Handbook of Space Law

Handbook of Space Law

Research Handbooks in International Law series

Edited by Frans von der Dunk

Handbook of Space Law addresses the legal and regulatory aspects of activities in outer space and major space applications from a comprehensive and structured perspective. The book fundamentally addresses the dichotomy between the state-oriented character of international space law and the increasing commercialization and privatization of space activities.

Chapter 3: National space law

Irmgard Marboe

Subjects: law - academic, public international law, transport law

Abstract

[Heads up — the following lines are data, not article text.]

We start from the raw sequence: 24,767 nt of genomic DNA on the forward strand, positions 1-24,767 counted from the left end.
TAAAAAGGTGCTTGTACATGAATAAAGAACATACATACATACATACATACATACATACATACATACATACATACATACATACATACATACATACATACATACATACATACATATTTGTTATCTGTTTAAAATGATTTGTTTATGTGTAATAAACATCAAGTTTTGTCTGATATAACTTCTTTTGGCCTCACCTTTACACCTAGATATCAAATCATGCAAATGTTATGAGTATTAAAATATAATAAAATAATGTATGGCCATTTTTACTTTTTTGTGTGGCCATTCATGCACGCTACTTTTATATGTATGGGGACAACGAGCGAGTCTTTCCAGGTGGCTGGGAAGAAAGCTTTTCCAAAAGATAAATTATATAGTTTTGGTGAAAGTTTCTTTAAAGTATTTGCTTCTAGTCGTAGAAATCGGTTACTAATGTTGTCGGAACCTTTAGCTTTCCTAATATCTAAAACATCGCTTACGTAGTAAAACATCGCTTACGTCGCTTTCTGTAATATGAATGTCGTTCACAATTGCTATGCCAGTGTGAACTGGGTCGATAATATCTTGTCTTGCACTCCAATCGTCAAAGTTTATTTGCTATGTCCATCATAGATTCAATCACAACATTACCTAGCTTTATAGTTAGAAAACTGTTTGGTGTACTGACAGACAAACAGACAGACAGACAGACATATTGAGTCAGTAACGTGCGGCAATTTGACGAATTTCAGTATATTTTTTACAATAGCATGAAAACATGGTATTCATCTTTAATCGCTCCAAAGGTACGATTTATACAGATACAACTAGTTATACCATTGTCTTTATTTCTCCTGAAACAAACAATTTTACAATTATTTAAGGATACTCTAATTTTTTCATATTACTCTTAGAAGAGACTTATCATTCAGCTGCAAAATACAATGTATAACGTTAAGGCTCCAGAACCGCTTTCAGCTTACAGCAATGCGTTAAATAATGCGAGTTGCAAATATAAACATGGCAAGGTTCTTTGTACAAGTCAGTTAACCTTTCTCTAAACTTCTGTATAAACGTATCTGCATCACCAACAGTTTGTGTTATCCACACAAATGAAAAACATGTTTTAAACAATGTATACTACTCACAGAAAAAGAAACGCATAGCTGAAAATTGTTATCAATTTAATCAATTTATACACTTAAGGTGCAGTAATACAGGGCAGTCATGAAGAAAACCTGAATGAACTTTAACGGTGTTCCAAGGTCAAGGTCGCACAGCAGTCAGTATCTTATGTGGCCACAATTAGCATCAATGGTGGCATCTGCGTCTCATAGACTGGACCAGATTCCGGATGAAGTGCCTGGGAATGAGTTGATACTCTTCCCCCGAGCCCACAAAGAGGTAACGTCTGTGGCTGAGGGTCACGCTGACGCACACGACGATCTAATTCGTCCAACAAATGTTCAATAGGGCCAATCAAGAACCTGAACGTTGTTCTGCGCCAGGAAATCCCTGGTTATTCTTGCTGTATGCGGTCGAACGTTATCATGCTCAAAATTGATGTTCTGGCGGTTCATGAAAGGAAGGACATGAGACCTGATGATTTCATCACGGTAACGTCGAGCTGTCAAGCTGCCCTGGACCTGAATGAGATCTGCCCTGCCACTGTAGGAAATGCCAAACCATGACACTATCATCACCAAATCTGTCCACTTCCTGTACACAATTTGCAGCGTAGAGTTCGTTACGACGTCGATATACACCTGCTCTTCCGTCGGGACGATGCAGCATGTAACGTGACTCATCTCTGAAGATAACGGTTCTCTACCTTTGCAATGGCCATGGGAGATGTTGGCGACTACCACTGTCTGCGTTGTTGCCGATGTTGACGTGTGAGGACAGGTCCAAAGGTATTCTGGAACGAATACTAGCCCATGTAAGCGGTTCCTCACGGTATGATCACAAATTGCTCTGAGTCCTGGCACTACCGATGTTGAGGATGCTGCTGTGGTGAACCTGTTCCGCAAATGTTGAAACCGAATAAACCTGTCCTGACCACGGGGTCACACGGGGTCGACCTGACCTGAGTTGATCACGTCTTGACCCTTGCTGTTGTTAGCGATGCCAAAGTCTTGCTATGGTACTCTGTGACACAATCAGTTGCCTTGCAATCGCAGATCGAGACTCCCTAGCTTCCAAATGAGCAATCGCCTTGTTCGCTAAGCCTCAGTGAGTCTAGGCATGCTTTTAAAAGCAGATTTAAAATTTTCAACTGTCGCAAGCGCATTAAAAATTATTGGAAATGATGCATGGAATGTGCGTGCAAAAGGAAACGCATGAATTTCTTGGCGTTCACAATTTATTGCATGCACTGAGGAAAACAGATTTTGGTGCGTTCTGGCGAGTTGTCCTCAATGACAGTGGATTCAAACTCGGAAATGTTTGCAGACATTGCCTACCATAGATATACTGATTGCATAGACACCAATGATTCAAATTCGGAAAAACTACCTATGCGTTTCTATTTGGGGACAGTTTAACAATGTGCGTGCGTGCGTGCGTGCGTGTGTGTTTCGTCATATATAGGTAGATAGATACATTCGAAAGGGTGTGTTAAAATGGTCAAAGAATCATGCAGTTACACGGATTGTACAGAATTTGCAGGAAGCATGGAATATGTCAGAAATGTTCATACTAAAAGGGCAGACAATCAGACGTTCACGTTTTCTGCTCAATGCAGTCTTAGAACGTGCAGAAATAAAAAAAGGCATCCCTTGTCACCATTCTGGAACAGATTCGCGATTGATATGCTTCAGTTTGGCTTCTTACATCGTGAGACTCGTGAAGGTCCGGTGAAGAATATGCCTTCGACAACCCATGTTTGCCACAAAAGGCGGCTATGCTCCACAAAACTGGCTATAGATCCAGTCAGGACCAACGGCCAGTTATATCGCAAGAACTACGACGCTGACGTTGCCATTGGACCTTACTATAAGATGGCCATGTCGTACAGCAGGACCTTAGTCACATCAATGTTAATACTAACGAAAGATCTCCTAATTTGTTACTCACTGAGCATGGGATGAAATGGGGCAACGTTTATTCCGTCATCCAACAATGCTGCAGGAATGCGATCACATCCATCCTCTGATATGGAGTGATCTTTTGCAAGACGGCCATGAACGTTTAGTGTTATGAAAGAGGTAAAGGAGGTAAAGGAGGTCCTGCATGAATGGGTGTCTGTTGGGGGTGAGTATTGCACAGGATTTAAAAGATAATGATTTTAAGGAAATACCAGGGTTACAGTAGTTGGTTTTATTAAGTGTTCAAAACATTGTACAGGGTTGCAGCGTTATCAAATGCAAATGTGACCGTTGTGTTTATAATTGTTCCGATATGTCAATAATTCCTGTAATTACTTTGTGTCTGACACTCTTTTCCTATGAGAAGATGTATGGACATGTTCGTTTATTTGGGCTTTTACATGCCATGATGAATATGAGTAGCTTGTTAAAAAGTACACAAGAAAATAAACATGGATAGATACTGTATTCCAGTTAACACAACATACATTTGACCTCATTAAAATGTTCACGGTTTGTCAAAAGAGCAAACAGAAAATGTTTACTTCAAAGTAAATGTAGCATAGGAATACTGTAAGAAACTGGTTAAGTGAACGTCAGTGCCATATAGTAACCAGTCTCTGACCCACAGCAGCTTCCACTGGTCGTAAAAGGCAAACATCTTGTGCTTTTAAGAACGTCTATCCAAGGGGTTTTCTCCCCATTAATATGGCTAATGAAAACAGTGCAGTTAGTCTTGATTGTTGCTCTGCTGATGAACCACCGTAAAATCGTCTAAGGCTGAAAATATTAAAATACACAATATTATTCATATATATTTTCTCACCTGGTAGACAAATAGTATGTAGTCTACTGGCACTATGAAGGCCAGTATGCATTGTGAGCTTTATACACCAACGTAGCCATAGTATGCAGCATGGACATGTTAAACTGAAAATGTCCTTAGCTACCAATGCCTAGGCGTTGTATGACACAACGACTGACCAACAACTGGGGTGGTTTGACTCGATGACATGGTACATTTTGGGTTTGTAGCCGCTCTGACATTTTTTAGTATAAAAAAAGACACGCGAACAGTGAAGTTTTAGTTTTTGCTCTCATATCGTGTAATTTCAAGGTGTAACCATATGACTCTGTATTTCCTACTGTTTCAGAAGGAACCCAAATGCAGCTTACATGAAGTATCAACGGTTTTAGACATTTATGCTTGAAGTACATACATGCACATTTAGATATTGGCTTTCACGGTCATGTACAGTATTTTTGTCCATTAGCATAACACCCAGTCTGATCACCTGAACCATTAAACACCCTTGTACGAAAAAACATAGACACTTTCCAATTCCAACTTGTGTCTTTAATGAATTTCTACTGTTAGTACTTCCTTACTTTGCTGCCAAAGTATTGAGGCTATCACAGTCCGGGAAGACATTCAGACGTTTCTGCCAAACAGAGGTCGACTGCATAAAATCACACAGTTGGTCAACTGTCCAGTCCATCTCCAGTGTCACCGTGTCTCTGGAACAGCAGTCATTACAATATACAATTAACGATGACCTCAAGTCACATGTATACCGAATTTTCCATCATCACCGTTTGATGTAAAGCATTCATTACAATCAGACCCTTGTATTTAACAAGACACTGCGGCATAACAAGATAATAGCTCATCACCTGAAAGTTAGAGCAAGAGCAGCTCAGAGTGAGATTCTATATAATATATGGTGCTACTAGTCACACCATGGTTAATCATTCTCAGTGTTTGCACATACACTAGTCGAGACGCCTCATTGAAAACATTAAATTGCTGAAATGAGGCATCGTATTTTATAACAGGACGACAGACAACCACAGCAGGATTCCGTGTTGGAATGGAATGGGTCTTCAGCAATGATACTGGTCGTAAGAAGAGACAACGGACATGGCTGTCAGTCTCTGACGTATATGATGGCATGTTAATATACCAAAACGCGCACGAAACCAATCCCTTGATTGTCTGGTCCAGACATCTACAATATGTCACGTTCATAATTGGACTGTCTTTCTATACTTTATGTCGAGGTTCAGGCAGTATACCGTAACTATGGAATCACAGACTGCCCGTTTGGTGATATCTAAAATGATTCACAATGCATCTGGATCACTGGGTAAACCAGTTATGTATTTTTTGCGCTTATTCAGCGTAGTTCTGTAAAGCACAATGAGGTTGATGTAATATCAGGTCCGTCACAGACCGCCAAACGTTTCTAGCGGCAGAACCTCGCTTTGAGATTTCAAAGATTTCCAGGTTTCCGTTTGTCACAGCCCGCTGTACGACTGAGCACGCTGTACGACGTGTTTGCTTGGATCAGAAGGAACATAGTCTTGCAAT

Chapter 3 focuses on space law as it has developed at the national level in a number of states, largely in implementation of the international space treaties and their concepts of state responsibility, state liability and registration. The core aspect of such national legislation from this perspective concerns in particular the handling of private activities in or related to outer space; from this (limited) perspective more than a dozen states have so far indeed drafted national space legislation (the United States, Norway, Sweden, the United Kingdom, the Russian Federation, South Africa, Ukraine, Hong Kong, Australia, Brazil, South Korea, Belgium, the Netherlands, France, Austria and Kazakhstan; in more limited fashion also for example Canada, Germany, Italy, Spain, Japan and Argentina). These laws notably deal with the licensing of space activities, requirements regarding liability and insurance, registration and jurisdictional issues, and usually apply to private activities conducted from within a state’s jurisdiction. From a broader angle, national law has also dealt with sub-issues such as registration or liability, with attendant issues such as the role of national space and/or licensing agencies, and with specific areas. Examples of the latter concern the use of satellites in the context of national telecommunications legislation or national security aspects of satellite remote sensing. In a number of respects, moreover, such national laws also reflect more nationally oriented legal or policy issues, such as handling liability for damage caused to national citizens or environmental concerns.

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